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'Second rescue' of handcart pioneers

The "second rescue" of the Willie and Martin handcart pioneers is nearing completion, 136 years after the starving pioneers were rescued in the midst of freezing blizzards on the high plains of Wyoming.

The first rescue in the late fall of 1856 involved men and wagons, loaded with food, clothing and other provisions, sent by Brigham Young. He had received word from returning missionaries that the two handcart companies and the Hunt and Hodgetts wagon companies backing them up were destitute and in danger of perishing from exposure and hunger.The second rescue by leaders and members of the Riverton Wyoming Stake, through which the Mormon Pioneer Trail crosses for many miles in central Wyoming, is not for temporal welfare but for eternal salvation. The rescue is to ensure that the temple work for all the Willie and Martin handcart pioneers has been or will be completed. (See related story on this page.)

Efforts of the second rescue, according to President Gordon B. Hinckley, first counselor in the First Presidency, have "been just as real and as efficacious as was the effort of those who came to find in the snow and the howling winds of these high plains those who were in distress."

President Hinckley on Aug. 15 traveled more than 200 miles through desolate, sagebrush country - about 45 miles of the trip was over rough, rocky dirt roads - to dedicate three monuments in two separate ceremonies. The monuments identify two sites where the handcart pioneers were rescued, and another site marks Rocky Ridge, the highest point on the Mormon Trail. Because of its high altitude and rugged terrain, Rocky Ridge is thought to be the most difficult portion of the entire trail - a trail described by President Hinckley as "a trail of tragedy, a trail of faith, a trail of devotion, a trail of consecration, even the consecration of life itself."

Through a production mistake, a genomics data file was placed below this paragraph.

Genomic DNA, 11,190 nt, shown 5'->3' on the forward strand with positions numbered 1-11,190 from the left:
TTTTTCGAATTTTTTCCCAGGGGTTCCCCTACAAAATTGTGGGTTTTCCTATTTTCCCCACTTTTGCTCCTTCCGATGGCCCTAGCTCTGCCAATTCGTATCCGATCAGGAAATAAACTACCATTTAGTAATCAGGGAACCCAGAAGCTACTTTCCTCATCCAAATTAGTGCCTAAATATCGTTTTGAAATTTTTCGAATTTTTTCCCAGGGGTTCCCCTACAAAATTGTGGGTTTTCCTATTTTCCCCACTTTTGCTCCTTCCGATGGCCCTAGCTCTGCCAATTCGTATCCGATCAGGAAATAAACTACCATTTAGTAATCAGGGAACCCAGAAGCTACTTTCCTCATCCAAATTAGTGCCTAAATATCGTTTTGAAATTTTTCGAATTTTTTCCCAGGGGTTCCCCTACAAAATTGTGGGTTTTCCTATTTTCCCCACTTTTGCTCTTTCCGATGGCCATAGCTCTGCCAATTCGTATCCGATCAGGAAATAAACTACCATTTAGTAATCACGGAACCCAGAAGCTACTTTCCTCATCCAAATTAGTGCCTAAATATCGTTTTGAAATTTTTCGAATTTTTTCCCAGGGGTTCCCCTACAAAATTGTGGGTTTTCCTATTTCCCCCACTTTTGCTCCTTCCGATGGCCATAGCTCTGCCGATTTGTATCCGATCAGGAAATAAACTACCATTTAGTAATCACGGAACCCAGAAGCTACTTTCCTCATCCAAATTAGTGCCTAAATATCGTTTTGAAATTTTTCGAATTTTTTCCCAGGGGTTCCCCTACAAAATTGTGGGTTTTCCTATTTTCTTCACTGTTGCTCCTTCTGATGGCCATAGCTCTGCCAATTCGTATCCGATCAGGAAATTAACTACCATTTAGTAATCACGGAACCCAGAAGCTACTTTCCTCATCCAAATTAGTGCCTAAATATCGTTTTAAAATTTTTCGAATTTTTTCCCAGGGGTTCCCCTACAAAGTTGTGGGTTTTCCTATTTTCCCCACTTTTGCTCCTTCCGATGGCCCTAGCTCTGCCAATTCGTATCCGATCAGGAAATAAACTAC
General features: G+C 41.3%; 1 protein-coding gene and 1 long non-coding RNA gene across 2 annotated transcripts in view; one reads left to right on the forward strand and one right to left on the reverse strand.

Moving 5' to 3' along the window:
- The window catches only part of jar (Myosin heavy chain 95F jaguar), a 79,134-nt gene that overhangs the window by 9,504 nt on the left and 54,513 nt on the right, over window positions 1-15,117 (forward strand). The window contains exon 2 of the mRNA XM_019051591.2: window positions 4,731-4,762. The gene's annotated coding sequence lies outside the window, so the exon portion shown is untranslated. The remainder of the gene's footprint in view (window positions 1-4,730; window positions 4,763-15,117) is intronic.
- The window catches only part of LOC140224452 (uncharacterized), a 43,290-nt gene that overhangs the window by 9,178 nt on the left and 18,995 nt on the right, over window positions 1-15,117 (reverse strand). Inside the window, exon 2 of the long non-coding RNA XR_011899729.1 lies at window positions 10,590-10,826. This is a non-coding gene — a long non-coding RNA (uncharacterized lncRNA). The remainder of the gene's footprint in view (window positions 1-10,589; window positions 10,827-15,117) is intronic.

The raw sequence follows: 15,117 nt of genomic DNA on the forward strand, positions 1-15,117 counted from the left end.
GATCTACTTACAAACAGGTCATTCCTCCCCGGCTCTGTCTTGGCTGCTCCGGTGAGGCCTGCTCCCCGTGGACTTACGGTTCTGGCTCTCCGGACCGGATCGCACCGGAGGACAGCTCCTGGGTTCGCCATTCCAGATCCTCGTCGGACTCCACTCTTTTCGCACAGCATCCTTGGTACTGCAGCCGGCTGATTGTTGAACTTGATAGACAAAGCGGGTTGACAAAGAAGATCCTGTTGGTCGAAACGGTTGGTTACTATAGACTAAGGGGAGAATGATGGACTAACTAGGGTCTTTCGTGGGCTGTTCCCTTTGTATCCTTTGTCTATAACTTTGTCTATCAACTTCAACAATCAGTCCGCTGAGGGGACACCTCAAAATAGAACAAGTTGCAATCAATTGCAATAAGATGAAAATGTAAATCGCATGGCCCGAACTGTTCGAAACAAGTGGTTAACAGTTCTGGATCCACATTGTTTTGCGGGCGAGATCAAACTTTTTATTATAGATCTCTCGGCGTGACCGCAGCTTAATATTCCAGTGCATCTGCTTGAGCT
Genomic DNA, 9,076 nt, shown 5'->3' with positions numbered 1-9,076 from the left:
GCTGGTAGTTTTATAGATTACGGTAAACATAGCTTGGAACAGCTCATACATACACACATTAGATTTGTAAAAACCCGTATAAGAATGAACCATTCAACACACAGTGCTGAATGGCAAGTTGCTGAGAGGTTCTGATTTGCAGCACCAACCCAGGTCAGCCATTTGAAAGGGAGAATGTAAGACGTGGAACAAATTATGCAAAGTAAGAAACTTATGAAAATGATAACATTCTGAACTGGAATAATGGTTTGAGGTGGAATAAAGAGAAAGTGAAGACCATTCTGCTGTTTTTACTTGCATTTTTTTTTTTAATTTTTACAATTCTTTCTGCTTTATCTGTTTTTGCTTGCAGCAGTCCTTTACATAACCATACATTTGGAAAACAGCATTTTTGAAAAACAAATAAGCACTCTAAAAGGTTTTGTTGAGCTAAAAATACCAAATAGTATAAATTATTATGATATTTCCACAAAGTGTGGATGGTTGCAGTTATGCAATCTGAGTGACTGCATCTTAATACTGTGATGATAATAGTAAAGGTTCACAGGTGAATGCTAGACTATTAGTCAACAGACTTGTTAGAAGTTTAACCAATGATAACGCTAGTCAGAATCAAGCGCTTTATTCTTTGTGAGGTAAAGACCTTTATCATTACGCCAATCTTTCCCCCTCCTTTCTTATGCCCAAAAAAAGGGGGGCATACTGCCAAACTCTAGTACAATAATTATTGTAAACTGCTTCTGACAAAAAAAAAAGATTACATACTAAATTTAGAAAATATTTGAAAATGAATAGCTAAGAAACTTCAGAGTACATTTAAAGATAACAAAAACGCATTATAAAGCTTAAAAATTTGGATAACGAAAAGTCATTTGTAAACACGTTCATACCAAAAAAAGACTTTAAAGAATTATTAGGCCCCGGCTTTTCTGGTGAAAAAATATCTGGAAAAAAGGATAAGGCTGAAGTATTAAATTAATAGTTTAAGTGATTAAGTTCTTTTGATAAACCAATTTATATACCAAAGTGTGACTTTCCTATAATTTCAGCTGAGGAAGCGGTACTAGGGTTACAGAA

The three monuments, constructed by members of the Riverton stake, and another monument, erected in 1933 by the Lyman (Wyo.) Stake, form a "string of monuments" from Martin's Cove to Rock Creek, a distance of about 100 miles, which pay tribute to the handcart pioneers and their rescuers.

But those rescuers did not reach the destitute pioneers before tragedy had taken a terrible toll. Of the 1,075 who left Iowa City, Iowa, with the Willie and Martin companies, more than 200 died along the way.

The three new monuments, patterned after the one erected 60 years ago, were finished only hours before the dedication ceremonies. Working through the night, craftsmen completed a 12-ton monument of native moss rock at each site and cemented into each a bronze plaque, telling the story of what occurred there.

President Hinckley first traveled to Independence Rock and Devil's Gate, about 100 miles southeast of Riverton, two principal landmarks on the Mormon Pioneer and Oregon trails. He then traveled a few miles west and north to Martin's Cove, where he dedicated the first monument.